After Bush's speech, an issue that had previously received little public attention came to the fore: ‘therapeutic cloning’ (using nuclear transfer to reprogram an adult cell into a blastocyst so that stem cells immunologically compatible with the donor could be derived) may be banned by law Bills in Congress could make not only the procedure illegal, but also any treatments derived from it. Creating blastocysts by parthogenesis is unlikely to solve the embryo debate. Even if the pre-embryo cannot develop into a human being without genetic materials from two parents, conservatives are likely to regard it as human anyway, especially if a ‘battle at the border’ will help the anti-abortion cause.

In the end, advances (or failures) in science may decide the debate.

Creating embryos for research

With hundreds of thousands of ‘surplus’ embryos cryopreserved in US IVF clinics, it appears that there might be no need to create additional embryos solely for purposes of deriving stem cells for basic research. However, it takes far more embryos to produce stem cells than to produce babies. First of all, few parents donate their left-over embryos. For example, the Institute of Reproductive Medicine and Science at St Barnabas Hospital in Livingston, New Jersey, found that of 11 402 embryos stored for 1595 patients, only 133 were donated for research (by 22 patients or couples).12 Scientists at the Jones Institute, a private infertility clinic in Norfolk, Virginia, thought that only 100 of 10 000 frozen embryos might become blastocysts capable of yielding stem cells, partly because frozen embryos from older donors with infertility problems (most couples having IVF) do not develop well. Therefore the Jones Institute commissioned egg and sperm donations from young, healthy donors expressly for research, causing additional political furor in the several weeks before Bush's 9 August speech. Only three of 110 fresh embryos yielded stem cells.12 If this trend continues, massive numbers of specially created embryos would be needed. Development of pluripotent stem cells from adult stem cells through nuclear transfer would also require large numbers of eggs. Opposition to egg donation, in which the woman typically receives between $2000 and $4000 for her time and discomfort, has led some feminists to testify before Congress against therapeutic cloning. These feminists, including some members of the internationally known Boston Women's Health Book Collective, fear that poor women will make ‘contracts of desperation’ to sell their eggs.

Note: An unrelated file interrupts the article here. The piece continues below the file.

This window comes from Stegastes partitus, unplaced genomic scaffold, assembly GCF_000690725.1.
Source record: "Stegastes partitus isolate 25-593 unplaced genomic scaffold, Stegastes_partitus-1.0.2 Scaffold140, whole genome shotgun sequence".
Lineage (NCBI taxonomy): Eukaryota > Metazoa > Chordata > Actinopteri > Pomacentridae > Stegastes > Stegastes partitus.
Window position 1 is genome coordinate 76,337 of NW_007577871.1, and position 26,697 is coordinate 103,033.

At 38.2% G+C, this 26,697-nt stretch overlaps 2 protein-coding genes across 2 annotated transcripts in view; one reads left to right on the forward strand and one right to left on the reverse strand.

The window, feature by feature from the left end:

Focus on the fate of the embryo has turned US public attention away from a panoply of ethical issues. These include (1) effects on the donors (parents), who may retain an emotional connection, however slight, to the embryo; (2) effects on recipients, especially for brain and neural stem cells (will this alter personhood?); (3) effects on society as people live longer; (4) questions of access and economics; (5) patenting, as research becomes commercialized; (6) unintended effects of stem cell technology on other technologies, such as human reproductive cloning; (7) effects on women who may be egg donors for ‘therapeutic cloning’. Access is the overarching ethical issue. The benefits of stem cell research are unlikely to reach most people in developing nations. In the US, the uninsured (about 16–20% of the US population) would be left out.

The private sector remains unregulated and perhaps should remain so, as long as government remains hamstrung by conservative interests. If stem cell research demonstrates safety and efficacy, public opinion could change rapidly. Political opinion usually follows public opinion.

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Wertz, D. Embryo and stem cell research in the United States: history and politics. Gene Ther 9, 674–678 (2002). https://doi.org/10.1038/sj.gt.3301744

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Keywords

  • stem cells
  • ethics
  • embryo research
  • religious views